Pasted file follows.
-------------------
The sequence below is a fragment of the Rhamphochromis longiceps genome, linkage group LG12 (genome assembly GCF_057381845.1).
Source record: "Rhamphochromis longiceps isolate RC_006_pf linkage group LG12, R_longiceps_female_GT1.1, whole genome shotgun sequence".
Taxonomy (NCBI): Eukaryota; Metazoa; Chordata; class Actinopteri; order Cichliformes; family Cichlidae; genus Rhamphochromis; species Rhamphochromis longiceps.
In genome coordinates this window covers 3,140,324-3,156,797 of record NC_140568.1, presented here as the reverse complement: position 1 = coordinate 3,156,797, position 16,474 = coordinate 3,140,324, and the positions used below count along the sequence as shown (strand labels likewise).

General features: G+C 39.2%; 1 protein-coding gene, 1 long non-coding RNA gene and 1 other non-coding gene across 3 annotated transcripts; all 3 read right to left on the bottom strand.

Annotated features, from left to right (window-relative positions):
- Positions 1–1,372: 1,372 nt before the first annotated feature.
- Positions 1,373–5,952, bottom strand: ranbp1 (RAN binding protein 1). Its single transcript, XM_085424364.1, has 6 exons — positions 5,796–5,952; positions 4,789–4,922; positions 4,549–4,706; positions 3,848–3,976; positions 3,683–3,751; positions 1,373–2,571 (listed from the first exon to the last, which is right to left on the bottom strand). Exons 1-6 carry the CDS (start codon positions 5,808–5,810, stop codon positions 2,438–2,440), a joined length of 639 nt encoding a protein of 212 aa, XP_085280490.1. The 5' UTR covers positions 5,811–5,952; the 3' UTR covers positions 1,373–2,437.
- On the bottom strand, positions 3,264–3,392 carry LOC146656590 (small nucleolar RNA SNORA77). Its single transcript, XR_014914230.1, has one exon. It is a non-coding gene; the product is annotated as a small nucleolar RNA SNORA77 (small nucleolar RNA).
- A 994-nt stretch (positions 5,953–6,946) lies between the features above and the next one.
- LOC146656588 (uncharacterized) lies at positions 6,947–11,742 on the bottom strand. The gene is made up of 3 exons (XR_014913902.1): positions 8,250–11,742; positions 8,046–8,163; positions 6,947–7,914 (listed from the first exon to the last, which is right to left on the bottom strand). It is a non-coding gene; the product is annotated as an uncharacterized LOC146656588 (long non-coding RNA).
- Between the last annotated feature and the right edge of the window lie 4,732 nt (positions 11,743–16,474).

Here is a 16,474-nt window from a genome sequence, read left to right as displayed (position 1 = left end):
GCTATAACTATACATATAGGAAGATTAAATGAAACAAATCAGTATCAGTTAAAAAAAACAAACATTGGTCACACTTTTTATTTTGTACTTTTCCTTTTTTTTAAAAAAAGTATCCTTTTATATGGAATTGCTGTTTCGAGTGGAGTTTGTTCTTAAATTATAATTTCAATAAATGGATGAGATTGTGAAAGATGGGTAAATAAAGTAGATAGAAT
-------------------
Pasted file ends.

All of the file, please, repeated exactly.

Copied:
The sequence below is a fragment of the Rhamphochromis longiceps genome, linkage group LG12 (genome assembly GCF_057381845.1).
Source record: "Rhamphochromis longiceps isolate RC_006_pf linkage group LG12, R_longiceps_female_GT1.1, whole genome shotgun sequence".
Taxonomy (NCBI): Eukaryota; Metazoa; Chordata; class Actinopteri; order Cichliformes; family Cichlidae; genus Rhamphochromis; species Rhamphochromis longiceps.
In genome coordinates this window covers 3,140,324-3,156,797 of record NC_140568.1, presented here as the reverse complement: position 1 = coordinate 3,156,797, position 16,474 = coordinate 3,140,324, and the positions used below count along the sequence as shown (strand labels likewise).

General features: G+C 39.2%; 1 protein-coding gene, 1 long non-coding RNA gene and 1 other non-coding gene across 3 annotated transcripts; all 3 read right to left on the bottom strand.

Annotated features, from left to right (window-relative positions):
- Positions 1–1,372: 1,372 nt before the first annotated feature.
- Positions 1,373–5,952, bottom strand: ranbp1 (RAN binding protein 1). Its single transcript, XM_085424364.1, has 6 exons — positions 5,796–5,952; positions 4,789–4,922; positions 4,549–4,706; positions 3,848–3,976; positions 3,683–3,751; positions 1,373–2,571 (listed from the first exon to the last, which is right to left on the bottom strand). Exons 1-6 carry the CDS (start codon positions 5,808–5,810, stop codon positions 2,438–2,440), a joined length of 639 nt encoding a protein of 212 aa, XP_085280490.1. The 5' UTR covers positions 5,811–5,952; the 3' UTR covers positions 1,373–2,437.
- On the bottom strand, positions 3,264–3,392 carry LOC146656590 (small nucleolar RNA SNORA77). Its single transcript, XR_014914230.1, has one exon. It is a non-coding gene; the product is annotated as a small nucleolar RNA SNORA77 (small nucleolar RNA).
- A 994-nt stretch (positions 5,953–6,946) lies between the features above and the next one.
- LOC146656588 (uncharacterized) lies at positions 6,947–11,742 on the bottom strand. The gene is made up of 3 exons (XR_014913902.1): positions 8,250–11,742; positions 8,046–8,163; positions 6,947–7,914 (listed from the first exon to the last, which is right to left on the bottom strand). It is a non-coding gene; the product is annotated as an uncharacterized LOC146656588 (long non-coding RNA).
- Between the last annotated feature and the right edge of the window lie 4,732 nt (positions 11,743–16,474).

Here is a 16,474-nt window from a genome sequence, read left to right as displayed (position 1 = left end):
GCTATAACTATACATATAGGAAGATTAAATGAAACAAATCAGTATCAGTTAAAAAAAACAAACATTGGTCACACTTTTTATTTTGTACTTTTCCTTTTTTTTAAAAAAAGTATCCTTTTATATGGAATTGCTGTTTCGAGTGGAGTTTGTTCTTAAATTATAATTTCAATAAATGGATGAGATTGTGAAAGATGGGTAAATAAAGTAGATAGAAT